3

Yesterday, 3/27/18, it was reported that the porn actress Stormy Daniels sued President Trump's lawyer Mr. Cohen for defamation because he alleged that Stormy Daniels did not have an affair with Mr. Trump.

If not, then how can they argue a defamation? Even if the allegation of the affair never having taken place is false, it is a lie which does not damage anyone's reputation (ie, it does not "defame" anyone). In fact, even if it is a lie, it seems like it is a lie which can only serve to improve someone's reputation.

Is there any precedent or law which recognizes a claim of not having an affair to be defamatory? Is there any law or precedent to make a claim that someone lied publically (but not under-oath) a defamatory claim?

Edit: this answer below shows that the claim of defamation stems from allegation that Stormy Daniels was called a liar rather than from the allegation that she did not have an affair.

In a similar vein, hypothetically, if Mr. Cohen made a public statement that Stormy Daniels was lying about being or having been an adult movie actress, would that be defamatory?

  • 1
    documentcloud.org/documents/…. Point 67: [...] it was reasonably understood Mr. Cohen meant to convey that Ms. Clifford is a liar, someone who should not be trusted, and that her claims about her relationship with Mr. Trump is "something [that] isn't true". Which is a completely different issue than the one you convey in your question. – SJuan76 Mar 27 '18 at 13:49
  • Please let me know if this answers your question (so I can post a proper answer) or if you are more interested in the precedent/probability of someone suing only because of the refusal of the affair (without bringing together the issues of implied defamation). – SJuan76 Mar 27 '18 at 13:53
  • @SJuan76, assuming everything she claims is true, why does it amount to defamation? – grovkin Mar 27 '18 at 14:20
  • Please read my previous comments and/or the lawsuit. It is not what Stormy Daniels said that brings the claim of defamation, it is what Mr. Cohen said (basically meaning that she was knowingly making false statements). And of course, it does amount to defamation is to be decided by the judge/jury (which is kind of why they are there, to begin with). – SJuan76 Mar 27 '18 at 14:27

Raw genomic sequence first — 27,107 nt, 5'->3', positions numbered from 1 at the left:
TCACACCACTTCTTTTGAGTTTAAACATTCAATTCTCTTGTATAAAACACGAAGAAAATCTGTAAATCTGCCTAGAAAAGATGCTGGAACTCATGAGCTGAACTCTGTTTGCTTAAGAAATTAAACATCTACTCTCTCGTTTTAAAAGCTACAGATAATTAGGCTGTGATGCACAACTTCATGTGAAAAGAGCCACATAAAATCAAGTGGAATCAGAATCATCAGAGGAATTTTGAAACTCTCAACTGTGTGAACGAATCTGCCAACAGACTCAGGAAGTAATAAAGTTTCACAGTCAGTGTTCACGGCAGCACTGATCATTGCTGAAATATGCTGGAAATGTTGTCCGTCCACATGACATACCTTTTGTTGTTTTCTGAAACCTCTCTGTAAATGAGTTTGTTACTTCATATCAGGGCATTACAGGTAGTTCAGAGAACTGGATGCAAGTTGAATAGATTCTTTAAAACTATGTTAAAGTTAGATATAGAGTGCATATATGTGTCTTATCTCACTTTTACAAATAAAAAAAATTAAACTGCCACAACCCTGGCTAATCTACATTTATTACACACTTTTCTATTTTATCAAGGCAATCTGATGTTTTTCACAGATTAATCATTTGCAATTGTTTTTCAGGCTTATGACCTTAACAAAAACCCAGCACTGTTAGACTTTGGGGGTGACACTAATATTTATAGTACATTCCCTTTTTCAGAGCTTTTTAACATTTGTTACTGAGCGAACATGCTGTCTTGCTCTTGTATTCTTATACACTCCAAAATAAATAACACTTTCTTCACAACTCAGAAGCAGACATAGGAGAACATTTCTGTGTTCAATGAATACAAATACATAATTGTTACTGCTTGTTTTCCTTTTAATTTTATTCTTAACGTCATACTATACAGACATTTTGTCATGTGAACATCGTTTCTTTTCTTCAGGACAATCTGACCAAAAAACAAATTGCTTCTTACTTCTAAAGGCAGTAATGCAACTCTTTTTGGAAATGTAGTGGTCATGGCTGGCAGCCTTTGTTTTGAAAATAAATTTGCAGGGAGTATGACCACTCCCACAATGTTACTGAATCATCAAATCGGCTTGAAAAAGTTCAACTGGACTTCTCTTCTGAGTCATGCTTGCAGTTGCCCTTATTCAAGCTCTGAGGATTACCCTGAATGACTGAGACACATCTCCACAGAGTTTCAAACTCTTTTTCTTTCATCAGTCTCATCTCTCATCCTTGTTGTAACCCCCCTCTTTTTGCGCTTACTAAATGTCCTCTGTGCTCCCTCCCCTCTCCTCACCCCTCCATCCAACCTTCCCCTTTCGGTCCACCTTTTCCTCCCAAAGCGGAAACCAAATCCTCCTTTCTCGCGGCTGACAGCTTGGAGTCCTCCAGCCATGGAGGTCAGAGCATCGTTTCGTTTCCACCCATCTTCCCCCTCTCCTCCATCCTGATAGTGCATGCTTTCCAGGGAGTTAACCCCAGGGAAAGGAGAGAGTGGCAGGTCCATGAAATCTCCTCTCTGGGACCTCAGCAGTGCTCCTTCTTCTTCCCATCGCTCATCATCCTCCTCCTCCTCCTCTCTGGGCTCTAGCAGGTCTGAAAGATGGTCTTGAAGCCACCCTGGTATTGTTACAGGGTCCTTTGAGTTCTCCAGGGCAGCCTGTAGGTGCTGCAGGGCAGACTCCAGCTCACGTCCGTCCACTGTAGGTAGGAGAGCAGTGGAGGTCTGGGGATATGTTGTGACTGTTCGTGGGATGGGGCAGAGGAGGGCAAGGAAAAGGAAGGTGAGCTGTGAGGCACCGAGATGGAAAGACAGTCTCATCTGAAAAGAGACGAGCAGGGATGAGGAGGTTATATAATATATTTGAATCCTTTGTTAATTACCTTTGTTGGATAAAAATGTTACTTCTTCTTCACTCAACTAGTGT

• 1
5

Saying "they didn't have an affair", in isolation, would not be defamation. But we have to look at the context. Daniels had previously stated publicly that they did have an affair. So when Cohen said that it wasn't true, he was (claims Daniels) effectively calling her a liar. Calling someone a liar is potentially defamatory.

You can read Daniels's complaint here. See paragraph 67:

Both on its face, and because of the facts and circumstances known to persons who read or heard the statement, it was reasonably understood Mr. Cohen meant to convey that Ms. Clifford is a liar, someone who should not be trusted, and that her claims about her relationship with Mr. Trump is 'something [that] isn't true.' Mr. Cohen's statement exposed Mr. [sic] Clifford to hatred, contempt, ridicule, and shame, and discouraged others from associating or dealing with her.

As to whether calling someone a liar is defamatory, there's a long article on the subject here. There are at least some cases where courts have held that it is.

Gutterman, Roy S. "Liar! Liar? The Defamatory Impact of 'Liar' in the Modern World." Fordham Intellectual Property, Media and Entertainment Law Journal 27 (2) 253-286, 2017.

  • And is being called a liars defamatory? If it is alleged that someone is lying while not under oath, people call each other liars publically all the time. Is there any law or precedent to make this anything? – grovkin Mar 27 '18 at 14:17